CRD movie review: A heavy but appealing dose of theatre in cinema

Updated on Jun 17, 2019 05:54 PM IST

CRD movie review: From artistic rebellion to the futility of art and the grey aspect of human nature, Kranti Kanade tackles a variety of issues with his film. And that can be tedious at times.

A poster of Kranti Kanade’s CRD.
A poster of Kranti Kanade’s CRD.
Hindustan Times | BySweta Kaushal, New Delhi

Kranti Kanade
Cast: Saurabh Saraswat, Mrinmayee Godbole, Vinay Sharma, Abhay Mahajan, Isha Keskar and Geetika Sapna Rakesh
Rating: 3/5

Ever wondered what happened to Mr Aggarwal in Deewar? Or where does the ‘item girl’ go after her special song ends? CRD is the kind of film that makes you wonder about the people on the periphery, flirting with limelight but never really in it.

Directed by National Award-winning filmmaker Kranti Kanade, CRD revolves around Chetan Ranjit Deshmukh (Saurabh), a young and enthusiastic actor-writer who joins Ferguson College in Pune and wants to represent the college in the time-honoured inter-college theatre competition, Purshottam. The title of the film comes from the lead character’s initials. Students begin preparing for the play, written and directed by Mayank (Vinay), who is an ex-student. Chetan is infuriated with Mayank’s harsh method of training and decides it will be his play, and not Mayank’s, which he will take to the competition. Will he succeed? What will his play stand for? That is what the film deals with.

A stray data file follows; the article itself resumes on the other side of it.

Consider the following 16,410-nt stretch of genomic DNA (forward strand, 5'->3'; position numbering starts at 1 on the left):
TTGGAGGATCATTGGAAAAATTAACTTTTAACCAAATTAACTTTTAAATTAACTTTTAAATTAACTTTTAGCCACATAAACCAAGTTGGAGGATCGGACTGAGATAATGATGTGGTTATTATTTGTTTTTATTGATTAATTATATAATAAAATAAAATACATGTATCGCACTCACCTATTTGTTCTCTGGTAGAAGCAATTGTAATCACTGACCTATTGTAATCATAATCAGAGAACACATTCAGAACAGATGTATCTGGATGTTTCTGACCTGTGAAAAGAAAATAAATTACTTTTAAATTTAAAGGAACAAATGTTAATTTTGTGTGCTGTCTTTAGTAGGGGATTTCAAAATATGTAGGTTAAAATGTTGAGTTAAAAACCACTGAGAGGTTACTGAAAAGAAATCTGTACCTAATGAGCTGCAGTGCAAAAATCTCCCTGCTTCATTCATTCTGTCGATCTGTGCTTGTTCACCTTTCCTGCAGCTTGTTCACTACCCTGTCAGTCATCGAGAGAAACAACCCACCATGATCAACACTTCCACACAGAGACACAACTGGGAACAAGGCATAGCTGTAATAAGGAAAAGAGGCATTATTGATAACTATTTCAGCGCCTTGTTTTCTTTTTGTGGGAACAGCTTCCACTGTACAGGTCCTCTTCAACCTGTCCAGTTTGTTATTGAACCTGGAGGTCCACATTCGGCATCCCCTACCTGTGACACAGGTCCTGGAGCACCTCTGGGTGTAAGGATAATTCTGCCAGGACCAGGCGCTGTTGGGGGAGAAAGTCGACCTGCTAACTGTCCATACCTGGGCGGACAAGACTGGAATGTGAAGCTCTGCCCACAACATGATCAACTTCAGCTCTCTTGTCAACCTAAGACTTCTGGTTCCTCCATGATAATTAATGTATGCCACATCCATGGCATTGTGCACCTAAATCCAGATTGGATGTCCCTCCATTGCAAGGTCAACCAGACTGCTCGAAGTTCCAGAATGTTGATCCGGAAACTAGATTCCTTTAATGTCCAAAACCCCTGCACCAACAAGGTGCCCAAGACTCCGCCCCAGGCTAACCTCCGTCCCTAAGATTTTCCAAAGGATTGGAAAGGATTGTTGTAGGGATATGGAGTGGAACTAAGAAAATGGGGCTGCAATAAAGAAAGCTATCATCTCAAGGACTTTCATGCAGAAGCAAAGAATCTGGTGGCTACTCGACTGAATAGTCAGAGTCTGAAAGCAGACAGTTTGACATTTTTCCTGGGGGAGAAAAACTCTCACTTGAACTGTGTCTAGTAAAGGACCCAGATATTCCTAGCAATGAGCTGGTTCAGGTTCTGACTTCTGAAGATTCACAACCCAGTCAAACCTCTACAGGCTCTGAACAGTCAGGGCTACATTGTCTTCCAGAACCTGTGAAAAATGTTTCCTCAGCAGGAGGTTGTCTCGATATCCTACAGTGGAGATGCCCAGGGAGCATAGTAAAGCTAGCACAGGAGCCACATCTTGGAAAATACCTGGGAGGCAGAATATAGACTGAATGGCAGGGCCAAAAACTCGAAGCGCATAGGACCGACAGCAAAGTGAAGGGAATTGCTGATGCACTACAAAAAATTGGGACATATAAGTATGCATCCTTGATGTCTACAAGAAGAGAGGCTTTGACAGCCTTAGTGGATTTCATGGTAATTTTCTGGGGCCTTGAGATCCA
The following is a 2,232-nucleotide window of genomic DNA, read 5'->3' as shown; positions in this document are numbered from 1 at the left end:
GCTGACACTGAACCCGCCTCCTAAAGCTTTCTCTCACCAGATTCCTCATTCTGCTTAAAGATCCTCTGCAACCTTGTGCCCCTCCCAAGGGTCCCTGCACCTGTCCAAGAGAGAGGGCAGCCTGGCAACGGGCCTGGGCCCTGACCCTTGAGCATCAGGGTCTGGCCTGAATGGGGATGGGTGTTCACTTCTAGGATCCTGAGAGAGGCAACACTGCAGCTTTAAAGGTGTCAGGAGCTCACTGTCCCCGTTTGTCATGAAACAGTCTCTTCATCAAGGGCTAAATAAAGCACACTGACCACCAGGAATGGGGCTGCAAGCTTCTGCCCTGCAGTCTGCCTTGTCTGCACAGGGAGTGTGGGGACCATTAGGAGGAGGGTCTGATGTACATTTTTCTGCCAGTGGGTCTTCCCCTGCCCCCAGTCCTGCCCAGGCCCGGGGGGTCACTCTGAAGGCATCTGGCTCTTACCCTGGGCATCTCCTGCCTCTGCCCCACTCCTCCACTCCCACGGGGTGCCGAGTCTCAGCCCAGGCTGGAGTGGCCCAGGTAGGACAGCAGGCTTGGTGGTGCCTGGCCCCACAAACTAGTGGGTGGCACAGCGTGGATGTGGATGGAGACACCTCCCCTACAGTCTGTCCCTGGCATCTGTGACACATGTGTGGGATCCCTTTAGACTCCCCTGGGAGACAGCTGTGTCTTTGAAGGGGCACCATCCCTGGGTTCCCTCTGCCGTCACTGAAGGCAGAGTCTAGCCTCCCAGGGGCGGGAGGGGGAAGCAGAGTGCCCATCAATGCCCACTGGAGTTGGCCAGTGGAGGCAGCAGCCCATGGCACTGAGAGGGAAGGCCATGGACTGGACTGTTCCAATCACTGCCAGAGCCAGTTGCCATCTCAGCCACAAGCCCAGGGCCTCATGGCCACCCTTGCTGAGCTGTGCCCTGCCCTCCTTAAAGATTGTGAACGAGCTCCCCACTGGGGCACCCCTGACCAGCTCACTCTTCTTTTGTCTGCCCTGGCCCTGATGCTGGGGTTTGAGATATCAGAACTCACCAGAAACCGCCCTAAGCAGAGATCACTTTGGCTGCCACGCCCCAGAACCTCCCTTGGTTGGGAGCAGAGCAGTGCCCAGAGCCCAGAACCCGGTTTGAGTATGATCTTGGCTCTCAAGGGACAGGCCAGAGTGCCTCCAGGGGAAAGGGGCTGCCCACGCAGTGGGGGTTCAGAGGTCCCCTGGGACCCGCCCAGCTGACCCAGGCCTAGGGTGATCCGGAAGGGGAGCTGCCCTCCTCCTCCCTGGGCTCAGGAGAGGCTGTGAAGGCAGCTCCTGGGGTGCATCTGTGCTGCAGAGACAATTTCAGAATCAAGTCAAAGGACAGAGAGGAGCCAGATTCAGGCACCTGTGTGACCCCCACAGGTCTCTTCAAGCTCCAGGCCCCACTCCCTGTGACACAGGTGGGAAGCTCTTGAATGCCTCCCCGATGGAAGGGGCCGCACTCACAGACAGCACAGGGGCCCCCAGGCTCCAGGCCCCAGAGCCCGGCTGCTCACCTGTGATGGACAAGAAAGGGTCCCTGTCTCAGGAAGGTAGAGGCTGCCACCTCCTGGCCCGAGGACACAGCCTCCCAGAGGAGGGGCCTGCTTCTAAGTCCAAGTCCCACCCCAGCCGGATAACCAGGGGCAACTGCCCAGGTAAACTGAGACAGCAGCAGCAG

The entire film is imbue with a heavy theatrical gravity. The narrative unravels at a languid pace but it helps give heft to the issues the film deals with. From artistic rebellion to the futility of art and how human nature can be best portrayed in shades of grey, Kanade tackles a variety of issues with his film. And that can be tedious at times.

The beauty of the film lies in its absurdity, audacity and cheekiness - you get to hear and see things that you don’t expect from a typical Hindi film. Mentors train their students’ to get out of their emotional space while verbally abusing their mothers and women throw used sanitary napkins in faces of men who want to know, “Why are you moody, periods hain kya?”

Also, there is a certain ambiguity to the entire film that leaves you wondering whether it is celebrating or mocking the particular attitude, especially towards arts. Kanade, who is a self-confessed fan of Chaitanya Tamhane (of Court fame), weaves the complexities of real life in a similar fashion as saw in the Marathi film.The film does not aim to offer any solution to problems but merely point at the various aspects that often go unnoticed.

Chetan’s character perfectly displays the frustration of an artist - his struggles to break the norm, his personal turmoil, the eternal fight between the good and the bad and much more. Mayank, on the other hand, is a single-dimensional character - one who knows the rules and believes he is the best among his peers. Perhaps, he is the only stock character in the film -- a typical villain.

The entire narrative focuses on Chetan, hence Saurabh gets the maximum canvas to showcase his acting. Vinay offers the perfect supporting cast as the tyrannical Mayank. All other actors, Mrinmayee Godbole, Geetika Sapna Rakesh, Abhay Mahajan and Isha Keskar are remarkable.

Despite a small budget, Kanade has beautifully used lighting to make the film vibrant and appealing.

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    Sweta Kaushal has 13 years of experience covering Bollywood and regional movies, TV shows, national current affairs and social issues.

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